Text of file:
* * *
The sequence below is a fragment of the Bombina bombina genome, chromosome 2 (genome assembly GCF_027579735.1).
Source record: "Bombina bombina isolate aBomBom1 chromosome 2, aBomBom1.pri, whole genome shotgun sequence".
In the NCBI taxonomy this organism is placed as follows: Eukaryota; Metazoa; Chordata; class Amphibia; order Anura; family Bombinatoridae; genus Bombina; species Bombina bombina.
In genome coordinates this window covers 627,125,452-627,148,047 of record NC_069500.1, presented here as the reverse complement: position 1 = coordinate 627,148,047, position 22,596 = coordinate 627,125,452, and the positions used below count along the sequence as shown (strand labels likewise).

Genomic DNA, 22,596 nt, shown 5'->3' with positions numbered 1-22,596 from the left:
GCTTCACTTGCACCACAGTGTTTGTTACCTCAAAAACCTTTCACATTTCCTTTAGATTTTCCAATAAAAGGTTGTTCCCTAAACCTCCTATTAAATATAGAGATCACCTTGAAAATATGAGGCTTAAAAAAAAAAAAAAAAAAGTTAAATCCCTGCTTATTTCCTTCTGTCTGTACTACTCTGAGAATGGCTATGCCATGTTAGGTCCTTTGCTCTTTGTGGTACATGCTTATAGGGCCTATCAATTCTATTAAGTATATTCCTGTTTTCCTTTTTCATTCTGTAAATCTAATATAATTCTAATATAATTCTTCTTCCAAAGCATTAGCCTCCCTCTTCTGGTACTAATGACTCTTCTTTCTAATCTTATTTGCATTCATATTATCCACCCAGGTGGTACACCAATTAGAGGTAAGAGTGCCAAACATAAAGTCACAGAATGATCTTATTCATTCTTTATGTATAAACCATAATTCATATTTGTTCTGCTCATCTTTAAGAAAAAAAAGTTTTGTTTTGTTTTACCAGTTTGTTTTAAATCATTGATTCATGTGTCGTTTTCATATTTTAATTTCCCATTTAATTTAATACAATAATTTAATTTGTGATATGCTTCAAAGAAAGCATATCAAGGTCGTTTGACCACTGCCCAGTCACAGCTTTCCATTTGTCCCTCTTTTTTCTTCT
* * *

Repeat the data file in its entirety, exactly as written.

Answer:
The sequence below is a fragment of the Bombina bombina genome, chromosome 2 (genome assembly GCF_027579735.1).
Source record: "Bombina bombina isolate aBomBom1 chromosome 2, aBomBom1.pri, whole genome shotgun sequence".
In the NCBI taxonomy this organism is placed as follows: Eukaryota; Metazoa; Chordata; class Amphibia; order Anura; family Bombinatoridae; genus Bombina; species Bombina bombina.
In genome coordinates this window covers 627,125,452-627,148,047 of record NC_069500.1, presented here as the reverse complement: position 1 = coordinate 627,148,047, position 22,596 = coordinate 627,125,452, and the positions used below count along the sequence as shown (strand labels likewise).

Genomic DNA, 22,596 nt, shown 5'->3' with positions numbered 1-22,596 from the left:
GCTTCACTTGCACCACAGTGTTTGTTACCTCAAAAACCTTTCACATTTCCTTTAGATTTTCCAATAAAAGGTTGTTCCCTAAACCTCCTATTAAATATAGAGATCACCTTGAAAATATGAGGCTTAAAAAAAAAAAAAAAAAAGTTAAATCCCTGCTTATTTCCTTCTGTCTGTACTACTCTGAGAATGGCTATGCCATGTTAGGTCCTTTGCTCTTTGTGGTACATGCTTATAGGGCCTATCAATTCTATTAAGTATATTCCTGTTTTCCTTTTTCATTCTGTAAATCTAATATAATTCTAATATAATTCTTCTTCCAAAGCATTAGCCTCCCTCTTCTGGTACTAATGACTCTTCTTTCTAATCTTATTTGCATTCATATTATCCACCCAGGTGGTACACCAATTAGAGGTAAGAGTGCCAAACATAAAGTCACAGAATGATCTTATTCATTCTTTATGTATAAACCATAATTCATATTTGTTCTGCTCATCTTTAAGAAAAAAAAGTTTTGTTTTGTTTTACCAGTTTGTTTTAAATCATTGATTCATGTGTCGTTTTCATATTTTAATTTCCCATTTAATTTAATACAATAATTTAATTTGTGATATGCTTCAAAGAAAGCATATCAAGGTCGTTTGACCACTGCCCAGTCACAGCTTTCCATTTGTCCCTCTTTTTTCTTCT